Mary Eberstadt details how women and the culture have been reshaped by the movement of sex-for-procreation to sex-for-pleasure. With the most recent film in the 50 Shades of Grey franchise just recently being released Ms. Eberstadt’s is speaking directly to current events when she points out that the books and films’ popularity “signal an extraordinary commercial demand by women for the tale of a rich and powerful man who humiliates, bullies, and commits violence against a woman, over and over,” (author’s emphasis). She goes on to point out how violence against women “implied and overt” permeates video games and pornography as well, and in addition to this “the sadomasochistic look has become widespread in popular music, too; the number of globally recognized female singers who have not paid homage to pornography and sadomasochism is vanishingly small.”
The top porn categories in the world include incest, young girls (women depicting young high school girls), and things that fall into what is called hardcore porn which depicts rape like situations. With over twenty-two million registered users on the most popular porn site and some eighty-one million visits to the site a day with twenty-eight billion visits per year, it is clear that this is a culture where sex is god, sex-for-pleasure is an act of worship, women are tools to be used in that worship, and birth control makes it all possible.
This is an environment in which the family suffers because it is viewed as an inconvenience that is easily avoided. Women are not viewed as mothers, wives, or partners in a covenant union, but rather are objects of pleasure to be used as seen fit. If a pregnancy occurs as a result of this then it is the woman’s problem, it is her choice of what to do with the child, keep it or kill it. Economists George A. Akerlof, Janet L. Yellen, and Michael L. Katz put forth the following twenty-two years ago in the Quarterly Journal of Economics:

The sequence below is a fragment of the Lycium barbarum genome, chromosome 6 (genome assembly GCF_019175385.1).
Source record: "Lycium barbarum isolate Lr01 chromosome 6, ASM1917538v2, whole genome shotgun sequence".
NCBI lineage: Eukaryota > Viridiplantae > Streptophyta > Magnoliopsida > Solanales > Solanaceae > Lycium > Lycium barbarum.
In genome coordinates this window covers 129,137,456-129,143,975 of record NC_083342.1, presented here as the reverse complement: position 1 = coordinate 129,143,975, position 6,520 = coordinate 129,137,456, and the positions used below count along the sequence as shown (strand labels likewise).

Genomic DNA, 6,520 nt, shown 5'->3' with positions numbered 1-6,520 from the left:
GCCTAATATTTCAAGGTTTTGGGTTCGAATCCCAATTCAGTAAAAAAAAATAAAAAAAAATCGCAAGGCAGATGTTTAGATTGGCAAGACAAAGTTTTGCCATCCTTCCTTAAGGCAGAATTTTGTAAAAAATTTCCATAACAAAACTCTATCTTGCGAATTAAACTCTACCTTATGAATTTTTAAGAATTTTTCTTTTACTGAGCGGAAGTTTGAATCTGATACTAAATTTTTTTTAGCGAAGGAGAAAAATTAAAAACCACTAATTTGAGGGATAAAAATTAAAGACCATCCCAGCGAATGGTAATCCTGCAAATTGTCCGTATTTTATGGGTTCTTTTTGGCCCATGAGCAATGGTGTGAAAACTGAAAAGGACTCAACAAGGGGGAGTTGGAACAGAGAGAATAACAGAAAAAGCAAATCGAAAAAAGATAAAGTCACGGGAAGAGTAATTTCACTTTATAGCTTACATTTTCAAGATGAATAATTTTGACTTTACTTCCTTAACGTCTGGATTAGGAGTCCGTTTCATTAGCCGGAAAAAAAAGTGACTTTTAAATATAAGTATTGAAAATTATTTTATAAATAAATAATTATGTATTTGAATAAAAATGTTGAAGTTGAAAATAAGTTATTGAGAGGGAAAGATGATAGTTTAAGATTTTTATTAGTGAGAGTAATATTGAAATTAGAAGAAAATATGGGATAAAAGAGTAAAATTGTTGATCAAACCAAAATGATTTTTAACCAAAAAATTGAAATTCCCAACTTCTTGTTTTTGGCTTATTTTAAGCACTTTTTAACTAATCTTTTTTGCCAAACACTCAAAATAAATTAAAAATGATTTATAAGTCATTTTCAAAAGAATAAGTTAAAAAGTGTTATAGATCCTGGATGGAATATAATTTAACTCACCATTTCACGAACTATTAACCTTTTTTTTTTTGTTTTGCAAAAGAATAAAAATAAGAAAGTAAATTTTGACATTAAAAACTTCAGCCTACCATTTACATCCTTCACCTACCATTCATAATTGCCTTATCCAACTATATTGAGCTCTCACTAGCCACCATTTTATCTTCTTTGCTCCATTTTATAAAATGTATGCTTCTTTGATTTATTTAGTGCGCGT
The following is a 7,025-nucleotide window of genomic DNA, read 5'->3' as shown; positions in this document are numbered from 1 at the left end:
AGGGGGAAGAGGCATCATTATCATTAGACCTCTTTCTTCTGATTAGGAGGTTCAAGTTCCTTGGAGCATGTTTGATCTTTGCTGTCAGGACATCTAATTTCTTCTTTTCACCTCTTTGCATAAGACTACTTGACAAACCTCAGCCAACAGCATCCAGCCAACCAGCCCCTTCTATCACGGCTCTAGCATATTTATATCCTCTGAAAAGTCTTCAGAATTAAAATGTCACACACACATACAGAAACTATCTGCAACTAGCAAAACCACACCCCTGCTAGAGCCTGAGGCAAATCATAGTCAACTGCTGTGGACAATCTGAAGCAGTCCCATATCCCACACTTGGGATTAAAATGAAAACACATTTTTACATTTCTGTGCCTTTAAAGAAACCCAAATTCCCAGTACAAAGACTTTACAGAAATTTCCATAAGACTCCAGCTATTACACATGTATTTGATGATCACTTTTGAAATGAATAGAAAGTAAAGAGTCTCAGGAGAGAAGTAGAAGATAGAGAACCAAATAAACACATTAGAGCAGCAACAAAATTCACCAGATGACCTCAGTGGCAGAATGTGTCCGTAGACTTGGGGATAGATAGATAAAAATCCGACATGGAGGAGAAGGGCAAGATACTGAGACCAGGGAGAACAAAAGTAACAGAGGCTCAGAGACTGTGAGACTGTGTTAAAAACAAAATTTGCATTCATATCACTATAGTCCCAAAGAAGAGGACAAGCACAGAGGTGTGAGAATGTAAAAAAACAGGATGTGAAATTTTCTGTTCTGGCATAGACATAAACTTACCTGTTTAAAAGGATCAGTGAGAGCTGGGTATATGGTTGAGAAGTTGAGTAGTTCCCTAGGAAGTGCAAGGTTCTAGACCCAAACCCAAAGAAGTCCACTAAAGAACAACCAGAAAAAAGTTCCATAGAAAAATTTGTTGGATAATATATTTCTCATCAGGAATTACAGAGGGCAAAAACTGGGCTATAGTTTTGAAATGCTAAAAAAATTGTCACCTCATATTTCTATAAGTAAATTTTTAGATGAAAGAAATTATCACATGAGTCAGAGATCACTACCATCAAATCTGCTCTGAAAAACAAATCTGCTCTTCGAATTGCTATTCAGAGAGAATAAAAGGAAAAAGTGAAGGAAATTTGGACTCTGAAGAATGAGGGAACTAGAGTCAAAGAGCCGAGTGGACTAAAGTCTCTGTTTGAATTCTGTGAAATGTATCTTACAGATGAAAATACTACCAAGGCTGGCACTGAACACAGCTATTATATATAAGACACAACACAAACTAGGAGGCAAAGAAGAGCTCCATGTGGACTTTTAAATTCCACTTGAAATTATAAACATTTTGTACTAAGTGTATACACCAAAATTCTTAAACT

Before the sexual revolution, women had less freedom, but men were expected to assume responsibility for their welfare. Today women are more free to choose, but men have afforded themselves the comparable option. “If she is not willing to have an abortion or use contraception,” the man can reason, “why should I sacrifice myself to get married?” By making the birth of the child the physical choice of the mother, the sexual revolution has made marriage and child support a social choice of the father.
Family becomes an afterthought that is subjugated to the sex-for-pleasure culture, people’s inherent worth is forgotten and their dignity lost. A hedonistic and humanistic attitude reigns in which man’s chief goal is his own satisfaction and fulfillment, his responsibility to family and friends is inconsequential when his own desires are considered. Thus, as Mohler argues when speaking of the connection between birth control and divorce, if personal fulfillment is not achieved in marriage, then there is always opportunity to exit the marriage. When this happens a woman is left alone to raise the children produced by that marriage, a family is fractured, and both the man and the woman are likely to enter into new sexual relationships that have the probability of treading the same path as the one from which they have just exited. When birth control does not do its job a failsafe is put into action, and when marriage is torn from its biblically mandated purpose anything can be labeled as marriage.
Abortion & Same-Sex Marriage